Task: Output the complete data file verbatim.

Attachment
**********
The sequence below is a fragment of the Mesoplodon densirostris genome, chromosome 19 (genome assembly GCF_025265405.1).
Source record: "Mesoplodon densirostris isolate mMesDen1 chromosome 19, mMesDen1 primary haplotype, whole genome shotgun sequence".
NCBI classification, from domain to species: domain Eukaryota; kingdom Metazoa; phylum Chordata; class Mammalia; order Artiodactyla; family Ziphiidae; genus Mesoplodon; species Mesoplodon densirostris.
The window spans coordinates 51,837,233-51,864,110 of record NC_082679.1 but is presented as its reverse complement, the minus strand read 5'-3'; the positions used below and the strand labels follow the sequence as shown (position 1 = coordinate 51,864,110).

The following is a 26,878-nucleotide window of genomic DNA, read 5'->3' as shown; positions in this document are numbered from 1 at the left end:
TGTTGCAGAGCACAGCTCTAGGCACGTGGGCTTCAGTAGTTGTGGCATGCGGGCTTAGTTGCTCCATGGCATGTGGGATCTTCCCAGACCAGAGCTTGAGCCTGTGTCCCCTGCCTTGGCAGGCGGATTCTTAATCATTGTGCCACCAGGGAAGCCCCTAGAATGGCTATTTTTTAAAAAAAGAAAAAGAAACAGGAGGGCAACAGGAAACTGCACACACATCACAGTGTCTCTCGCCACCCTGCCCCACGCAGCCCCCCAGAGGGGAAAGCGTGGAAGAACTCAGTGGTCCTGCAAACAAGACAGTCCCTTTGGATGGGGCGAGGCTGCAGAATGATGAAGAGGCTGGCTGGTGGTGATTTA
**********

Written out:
The sequence below is a fragment of the Mesoplodon densirostris genome, chromosome 19 (genome assembly GCF_025265405.1).
Source record: "Mesoplodon densirostris isolate mMesDen1 chromosome 19, mMesDen1 primary haplotype, whole genome shotgun sequence".
NCBI classification, from domain to species: domain Eukaryota; kingdom Metazoa; phylum Chordata; class Mammalia; order Artiodactyla; family Ziphiidae; genus Mesoplodon; species Mesoplodon densirostris.
The window spans coordinates 51,837,233-51,864,110 of record NC_082679.1 but is presented as its reverse complement, the minus strand read 5'-3'; the positions used below and the strand labels follow the sequence as shown (position 1 = coordinate 51,864,110).

The following is a 26,878-nucleotide window of genomic DNA, read 5'->3' as shown; positions in this document are numbered from 1 at the left end:
TGTTGCAGAGCACAGCTCTAGGCACGTGGGCTTCAGTAGTTGTGGCATGCGGGCTTAGTTGCTCCATGGCATGTGGGATCTTCCCAGACCAGAGCTTGAGCCTGTGTCCCCTGCCTTGGCAGGCGGATTCTTAATCATTGTGCCACCAGGGAAGCCCCTAGAATGGCTATTTTTTAAAAAAAGAAAAAGAAACAGGAGGGCAACAGGAAACTGCACACACATCACAGTGTCTCTCGCCACCCTGCCCCACGCAGCCCCCCAGAGGGGAAAGCGTGGAAGAACTCAGTGGTCCTGCAAACAAGACAGTCCCTTTGGATGGGGCGAGGCTGCAGAATGATGAAGAGGCTGGCTGGTGGTGATTTA